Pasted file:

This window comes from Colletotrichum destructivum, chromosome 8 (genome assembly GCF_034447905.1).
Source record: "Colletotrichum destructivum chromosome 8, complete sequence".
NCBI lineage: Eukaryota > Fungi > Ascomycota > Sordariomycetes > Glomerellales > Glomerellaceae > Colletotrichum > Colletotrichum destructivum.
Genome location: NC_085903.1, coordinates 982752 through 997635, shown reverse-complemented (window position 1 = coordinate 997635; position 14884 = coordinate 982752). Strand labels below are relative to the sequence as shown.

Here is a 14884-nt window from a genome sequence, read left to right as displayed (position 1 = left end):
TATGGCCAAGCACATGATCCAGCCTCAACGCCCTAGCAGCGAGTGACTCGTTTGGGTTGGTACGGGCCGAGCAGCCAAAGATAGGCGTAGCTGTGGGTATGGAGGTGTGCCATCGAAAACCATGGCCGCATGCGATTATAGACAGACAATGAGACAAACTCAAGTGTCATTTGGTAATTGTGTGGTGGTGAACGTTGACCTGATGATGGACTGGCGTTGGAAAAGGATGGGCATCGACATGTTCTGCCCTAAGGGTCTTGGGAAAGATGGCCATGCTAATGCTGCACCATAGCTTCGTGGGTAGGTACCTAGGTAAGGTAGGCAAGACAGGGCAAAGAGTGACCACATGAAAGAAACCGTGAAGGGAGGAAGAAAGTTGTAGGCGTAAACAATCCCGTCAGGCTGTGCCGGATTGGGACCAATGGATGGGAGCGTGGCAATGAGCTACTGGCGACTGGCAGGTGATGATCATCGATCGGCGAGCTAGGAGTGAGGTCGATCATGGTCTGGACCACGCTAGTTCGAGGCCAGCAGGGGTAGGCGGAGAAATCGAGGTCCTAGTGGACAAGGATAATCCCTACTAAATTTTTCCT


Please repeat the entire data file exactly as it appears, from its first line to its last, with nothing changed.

This window comes from Colletotrichum destructivum, chromosome 8 (genome assembly GCF_034447905.1).
Source record: "Colletotrichum destructivum chromosome 8, complete sequence".
NCBI lineage: Eukaryota > Fungi > Ascomycota > Sordariomycetes > Glomerellales > Glomerellaceae > Colletotrichum > Colletotrichum destructivum.
Genome location: NC_085903.1, coordinates 982752 through 997635, shown reverse-complemented (window position 1 = coordinate 997635; position 14884 = coordinate 982752). Strand labels below are relative to the sequence as shown.

Here is a 14884-nt window from a genome sequence, read left to right as displayed (position 1 = left end):
TATGGCCAAGCACATGATCCAGCCTCAACGCCCTAGCAGCGAGTGACTCGTTTGGGTTGGTACGGGCCGAGCAGCCAAAGATAGGCGTAGCTGTGGGTATGGAGGTGTGCCATCGAAAACCATGGCCGCATGCGATTATAGACAGACAATGAGACAAACTCAAGTGTCATTTGGTAATTGTGTGGTGGTGAACGTTGACCTGATGATGGACTGGCGTTGGAAAAGGATGGGCATCGACATGTTCTGCCCTAAGGGTCTTGGGAAAGATGGCCATGCTAATGCTGCACCATAGCTTCGTGGGTAGGTACCTAGGTAAGGTAGGCAAGACAGGGCAAAGAGTGACCACATGAAAGAAACCGTGAAGGGAGGAAGAAAGTTGTAGGCGTAAACAATCCCGTCAGGCTGTGCCGGATTGGGACCAATGGATGGGAGCGTGGCAATGAGCTACTGGCGACTGGCAGGTGATGATCATCGATCGGCGAGCTAGGAGTGAGGTCGATCATGGTCTGGACCACGCTAGTTCGAGGCCAGCAGGGGTAGGCGGAGAAATCGAGGTCCTAGTGGACAAGGATAATCCCTACTAAATTTTTCCT